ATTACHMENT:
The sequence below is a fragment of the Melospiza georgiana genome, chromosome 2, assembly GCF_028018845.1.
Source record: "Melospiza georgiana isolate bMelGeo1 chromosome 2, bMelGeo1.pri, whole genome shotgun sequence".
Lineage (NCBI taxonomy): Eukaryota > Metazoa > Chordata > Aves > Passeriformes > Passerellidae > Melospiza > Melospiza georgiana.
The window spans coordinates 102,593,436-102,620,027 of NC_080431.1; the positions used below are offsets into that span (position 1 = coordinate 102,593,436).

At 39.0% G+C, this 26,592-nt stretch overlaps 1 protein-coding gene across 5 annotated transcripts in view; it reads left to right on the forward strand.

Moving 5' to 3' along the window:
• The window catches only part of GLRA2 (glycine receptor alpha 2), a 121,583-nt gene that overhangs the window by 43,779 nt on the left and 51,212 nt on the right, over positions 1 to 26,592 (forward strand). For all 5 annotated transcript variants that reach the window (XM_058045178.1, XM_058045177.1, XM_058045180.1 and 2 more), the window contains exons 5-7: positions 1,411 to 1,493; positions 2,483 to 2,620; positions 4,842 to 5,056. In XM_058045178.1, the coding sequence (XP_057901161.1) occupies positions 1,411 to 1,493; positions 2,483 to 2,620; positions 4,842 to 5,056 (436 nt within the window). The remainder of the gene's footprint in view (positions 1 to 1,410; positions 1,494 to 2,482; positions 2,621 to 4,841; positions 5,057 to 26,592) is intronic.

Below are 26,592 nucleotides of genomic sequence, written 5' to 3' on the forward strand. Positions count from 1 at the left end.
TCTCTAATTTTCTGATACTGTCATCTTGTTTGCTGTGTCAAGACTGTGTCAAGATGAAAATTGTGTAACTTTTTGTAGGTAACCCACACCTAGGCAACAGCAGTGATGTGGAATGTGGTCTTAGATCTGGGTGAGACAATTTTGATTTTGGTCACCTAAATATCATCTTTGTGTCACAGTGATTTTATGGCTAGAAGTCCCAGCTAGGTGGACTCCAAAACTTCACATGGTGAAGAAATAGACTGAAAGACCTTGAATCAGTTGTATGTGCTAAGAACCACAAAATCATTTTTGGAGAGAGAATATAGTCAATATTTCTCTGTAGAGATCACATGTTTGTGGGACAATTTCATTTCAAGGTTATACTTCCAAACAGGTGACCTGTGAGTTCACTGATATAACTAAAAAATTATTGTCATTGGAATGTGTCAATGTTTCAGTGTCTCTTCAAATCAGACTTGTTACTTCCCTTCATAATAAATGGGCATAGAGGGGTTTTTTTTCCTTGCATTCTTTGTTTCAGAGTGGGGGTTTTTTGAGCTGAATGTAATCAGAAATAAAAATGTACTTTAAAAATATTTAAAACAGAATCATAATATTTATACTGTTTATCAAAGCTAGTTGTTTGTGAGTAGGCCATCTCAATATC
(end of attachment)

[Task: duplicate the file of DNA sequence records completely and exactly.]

The sequence below is a fragment of the Melospiza georgiana genome, chromosome 2, assembly GCF_028018845.1.
Source record: "Melospiza georgiana isolate bMelGeo1 chromosome 2, bMelGeo1.pri, whole genome shotgun sequence".
Lineage (NCBI taxonomy): Eukaryota > Metazoa > Chordata > Aves > Passeriformes > Passerellidae > Melospiza > Melospiza georgiana.
The window spans coordinates 102,593,436-102,620,027 of NC_080431.1; the positions used below are offsets into that span (position 1 = coordinate 102,593,436).

At 39.0% G+C, this 26,592-nt stretch overlaps 1 protein-coding gene across 5 annotated transcripts in view; it reads left to right on the forward strand.

Moving 5' to 3' along the window:
• The window catches only part of GLRA2 (glycine receptor alpha 2), a 121,583-nt gene that overhangs the window by 43,779 nt on the left and 51,212 nt on the right, over positions 1 to 26,592 (forward strand). For all 5 annotated transcript variants that reach the window (XM_058045178.1, XM_058045177.1, XM_058045180.1 and 2 more), the window contains exons 5-7: positions 1,411 to 1,493; positions 2,483 to 2,620; positions 4,842 to 5,056. In XM_058045178.1, the coding sequence (XP_057901161.1) occupies positions 1,411 to 1,493; positions 2,483 to 2,620; positions 4,842 to 5,056 (436 nt within the window). The remainder of the gene's footprint in view (positions 1 to 1,410; positions 1,494 to 2,482; positions 2,621 to 4,841; positions 5,057 to 26,592) is intronic.

Below are 26,592 nucleotides of genomic sequence, written 5' to 3' on the forward strand. Positions count from 1 at the left end.
TCTCTAATTTTCTGATACTGTCATCTTGTTTGCTGTGTCAAGACTGTGTCAAGATGAAAATTGTGTAACTTTTTGTAGGTAACCCACACCTAGGCAACAGCAGTGATGTGGAATGTGGTCTTAGATCTGGGTGAGACAATTTTGATTTTGGTCACCTAAATATCATCTTTGTGTCACAGTGATTTTATGGCTAGAAGTCCCAGCTAGGTGGACTCCAAAACTTCACATGGTGAAGAAATAGACTGAAAGACCTTGAATCAGTTGTATGTGCTAAGAACCACAAAATCATTTTTGGAGAGAGAATATAGTCAATATTTCTCTGTAGAGATCACATGTTTGTGGGACAATTTCATTTCAAGGTTATACTTCCAAACAGGTGACCTGTGAGTTCACTGATATAACTAAAAAATTATTGTCATTGGAATGTGTCAATGTTTCAGTGTCTCTTCAAATCAGACTTGTTACTTCCCTTCATAATAAATGGGCATAGAGGGGTTTTTTTTCCTTGCATTCTTTGTTTCAGAGTGGGGGTTTTTTGAGCTGAATGTAATCAGAAATAAAAATGTACTTTAAAAATATTTAAAACAGAATCATAATATTTATACTGTTTATCAAAGCTAGTTGTTTGTGAGTAGGCCATCTCAATATC